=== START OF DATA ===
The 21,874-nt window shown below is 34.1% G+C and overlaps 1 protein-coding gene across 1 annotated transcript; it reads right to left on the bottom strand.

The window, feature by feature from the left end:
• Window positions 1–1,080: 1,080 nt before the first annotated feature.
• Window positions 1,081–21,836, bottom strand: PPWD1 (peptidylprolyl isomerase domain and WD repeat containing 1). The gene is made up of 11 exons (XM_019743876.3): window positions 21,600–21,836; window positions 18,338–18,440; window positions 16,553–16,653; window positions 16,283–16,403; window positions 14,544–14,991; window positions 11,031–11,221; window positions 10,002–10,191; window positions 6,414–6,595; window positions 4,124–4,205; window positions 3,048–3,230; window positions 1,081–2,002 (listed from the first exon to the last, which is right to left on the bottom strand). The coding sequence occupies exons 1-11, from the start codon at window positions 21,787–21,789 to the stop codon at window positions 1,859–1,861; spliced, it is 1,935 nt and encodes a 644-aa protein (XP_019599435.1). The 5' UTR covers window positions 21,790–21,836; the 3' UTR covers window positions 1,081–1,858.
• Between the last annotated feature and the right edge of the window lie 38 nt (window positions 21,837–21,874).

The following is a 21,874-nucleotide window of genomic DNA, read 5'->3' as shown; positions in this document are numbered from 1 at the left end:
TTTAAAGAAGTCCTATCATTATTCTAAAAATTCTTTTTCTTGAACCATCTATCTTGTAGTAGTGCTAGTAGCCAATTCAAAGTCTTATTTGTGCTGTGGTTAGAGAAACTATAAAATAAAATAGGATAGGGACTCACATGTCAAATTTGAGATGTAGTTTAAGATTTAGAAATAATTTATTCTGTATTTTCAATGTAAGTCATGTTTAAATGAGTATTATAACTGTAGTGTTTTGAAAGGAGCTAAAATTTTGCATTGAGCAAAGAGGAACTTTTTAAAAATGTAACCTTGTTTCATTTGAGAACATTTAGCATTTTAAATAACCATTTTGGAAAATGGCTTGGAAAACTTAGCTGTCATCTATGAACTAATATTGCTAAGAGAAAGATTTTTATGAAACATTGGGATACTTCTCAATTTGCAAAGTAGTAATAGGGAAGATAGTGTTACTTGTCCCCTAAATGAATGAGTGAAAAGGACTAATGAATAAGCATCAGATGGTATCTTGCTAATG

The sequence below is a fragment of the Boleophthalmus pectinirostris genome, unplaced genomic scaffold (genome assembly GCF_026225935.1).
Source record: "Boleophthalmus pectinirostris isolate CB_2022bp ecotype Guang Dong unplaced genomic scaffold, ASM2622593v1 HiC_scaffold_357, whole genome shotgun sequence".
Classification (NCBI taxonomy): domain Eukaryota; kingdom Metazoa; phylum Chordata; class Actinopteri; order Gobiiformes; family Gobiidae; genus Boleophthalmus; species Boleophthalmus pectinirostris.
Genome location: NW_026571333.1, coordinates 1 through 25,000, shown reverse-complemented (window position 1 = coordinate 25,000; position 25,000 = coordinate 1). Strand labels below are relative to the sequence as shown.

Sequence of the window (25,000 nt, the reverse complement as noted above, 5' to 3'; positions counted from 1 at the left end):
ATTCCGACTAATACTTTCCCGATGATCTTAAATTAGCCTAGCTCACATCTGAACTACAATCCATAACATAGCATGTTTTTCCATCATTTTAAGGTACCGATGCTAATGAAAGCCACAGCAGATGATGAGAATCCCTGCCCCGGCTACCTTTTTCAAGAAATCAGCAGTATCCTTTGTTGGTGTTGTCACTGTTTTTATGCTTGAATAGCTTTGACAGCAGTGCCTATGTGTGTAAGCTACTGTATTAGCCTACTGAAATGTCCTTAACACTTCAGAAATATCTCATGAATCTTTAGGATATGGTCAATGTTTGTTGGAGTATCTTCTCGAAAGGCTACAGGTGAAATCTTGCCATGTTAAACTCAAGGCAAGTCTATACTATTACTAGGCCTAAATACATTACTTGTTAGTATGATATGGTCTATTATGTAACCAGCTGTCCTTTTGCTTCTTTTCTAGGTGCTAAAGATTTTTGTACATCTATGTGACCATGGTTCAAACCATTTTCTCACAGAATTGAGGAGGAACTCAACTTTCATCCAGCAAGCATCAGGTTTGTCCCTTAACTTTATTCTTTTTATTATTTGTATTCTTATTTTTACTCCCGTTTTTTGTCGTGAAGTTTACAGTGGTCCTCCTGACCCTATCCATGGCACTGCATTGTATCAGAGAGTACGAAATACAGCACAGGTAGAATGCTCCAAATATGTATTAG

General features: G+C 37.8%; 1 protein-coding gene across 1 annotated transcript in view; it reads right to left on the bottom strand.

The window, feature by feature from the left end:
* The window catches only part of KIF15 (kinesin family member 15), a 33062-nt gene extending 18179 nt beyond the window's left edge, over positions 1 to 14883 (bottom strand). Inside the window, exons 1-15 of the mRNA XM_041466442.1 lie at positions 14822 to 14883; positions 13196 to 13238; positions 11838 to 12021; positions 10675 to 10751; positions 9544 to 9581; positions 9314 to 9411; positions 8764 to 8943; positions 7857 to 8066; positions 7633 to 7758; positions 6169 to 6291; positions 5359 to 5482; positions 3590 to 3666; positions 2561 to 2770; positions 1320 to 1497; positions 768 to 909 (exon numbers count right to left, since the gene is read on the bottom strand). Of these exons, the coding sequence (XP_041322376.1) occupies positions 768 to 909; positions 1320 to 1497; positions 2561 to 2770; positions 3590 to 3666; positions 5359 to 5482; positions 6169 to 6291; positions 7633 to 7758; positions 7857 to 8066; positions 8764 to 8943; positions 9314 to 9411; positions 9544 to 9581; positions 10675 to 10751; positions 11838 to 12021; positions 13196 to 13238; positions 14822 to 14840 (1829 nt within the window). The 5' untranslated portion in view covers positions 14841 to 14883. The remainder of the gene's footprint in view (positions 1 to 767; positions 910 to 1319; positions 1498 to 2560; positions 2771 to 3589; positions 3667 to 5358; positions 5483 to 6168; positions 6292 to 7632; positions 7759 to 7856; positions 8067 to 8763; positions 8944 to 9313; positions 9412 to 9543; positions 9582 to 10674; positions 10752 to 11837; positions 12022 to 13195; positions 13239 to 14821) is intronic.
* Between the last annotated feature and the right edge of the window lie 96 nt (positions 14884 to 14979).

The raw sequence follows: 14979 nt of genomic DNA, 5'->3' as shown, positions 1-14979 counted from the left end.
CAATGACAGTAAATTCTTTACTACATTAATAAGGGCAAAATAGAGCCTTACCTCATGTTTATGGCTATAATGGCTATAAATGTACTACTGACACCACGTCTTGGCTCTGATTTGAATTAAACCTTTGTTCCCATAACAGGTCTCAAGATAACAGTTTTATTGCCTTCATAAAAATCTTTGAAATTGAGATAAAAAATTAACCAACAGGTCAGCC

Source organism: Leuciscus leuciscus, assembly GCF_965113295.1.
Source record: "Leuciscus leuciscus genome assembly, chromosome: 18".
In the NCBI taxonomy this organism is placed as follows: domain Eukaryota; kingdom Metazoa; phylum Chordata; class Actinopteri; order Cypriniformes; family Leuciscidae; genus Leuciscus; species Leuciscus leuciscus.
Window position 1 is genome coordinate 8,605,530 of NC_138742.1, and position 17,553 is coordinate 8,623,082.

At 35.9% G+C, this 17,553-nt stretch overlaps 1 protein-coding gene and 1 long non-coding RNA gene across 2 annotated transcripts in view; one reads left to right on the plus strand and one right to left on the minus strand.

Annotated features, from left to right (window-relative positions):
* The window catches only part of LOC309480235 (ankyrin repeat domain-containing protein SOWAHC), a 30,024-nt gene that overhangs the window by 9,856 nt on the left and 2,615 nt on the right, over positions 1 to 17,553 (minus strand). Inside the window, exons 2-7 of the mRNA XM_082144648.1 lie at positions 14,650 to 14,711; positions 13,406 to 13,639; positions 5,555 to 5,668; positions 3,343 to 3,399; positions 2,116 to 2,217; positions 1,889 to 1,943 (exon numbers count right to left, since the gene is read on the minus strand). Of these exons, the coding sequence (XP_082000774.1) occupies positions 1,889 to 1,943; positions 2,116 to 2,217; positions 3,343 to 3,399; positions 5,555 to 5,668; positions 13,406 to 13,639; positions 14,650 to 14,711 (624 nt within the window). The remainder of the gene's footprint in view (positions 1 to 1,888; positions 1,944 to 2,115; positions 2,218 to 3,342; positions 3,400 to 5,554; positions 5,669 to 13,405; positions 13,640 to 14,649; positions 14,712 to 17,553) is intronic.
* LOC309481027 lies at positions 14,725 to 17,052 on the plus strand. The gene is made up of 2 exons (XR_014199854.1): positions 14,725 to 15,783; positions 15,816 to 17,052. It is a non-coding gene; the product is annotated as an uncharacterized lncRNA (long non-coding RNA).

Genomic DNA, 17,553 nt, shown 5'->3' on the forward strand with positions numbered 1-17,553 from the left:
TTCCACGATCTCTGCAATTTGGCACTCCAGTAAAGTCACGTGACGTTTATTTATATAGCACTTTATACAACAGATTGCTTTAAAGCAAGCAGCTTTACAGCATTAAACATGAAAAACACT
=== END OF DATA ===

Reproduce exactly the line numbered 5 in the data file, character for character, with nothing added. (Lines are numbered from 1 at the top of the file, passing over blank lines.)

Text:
• Between the last annotated feature and the right edge of the window lie 38 nt (window positions 21,837–21,874).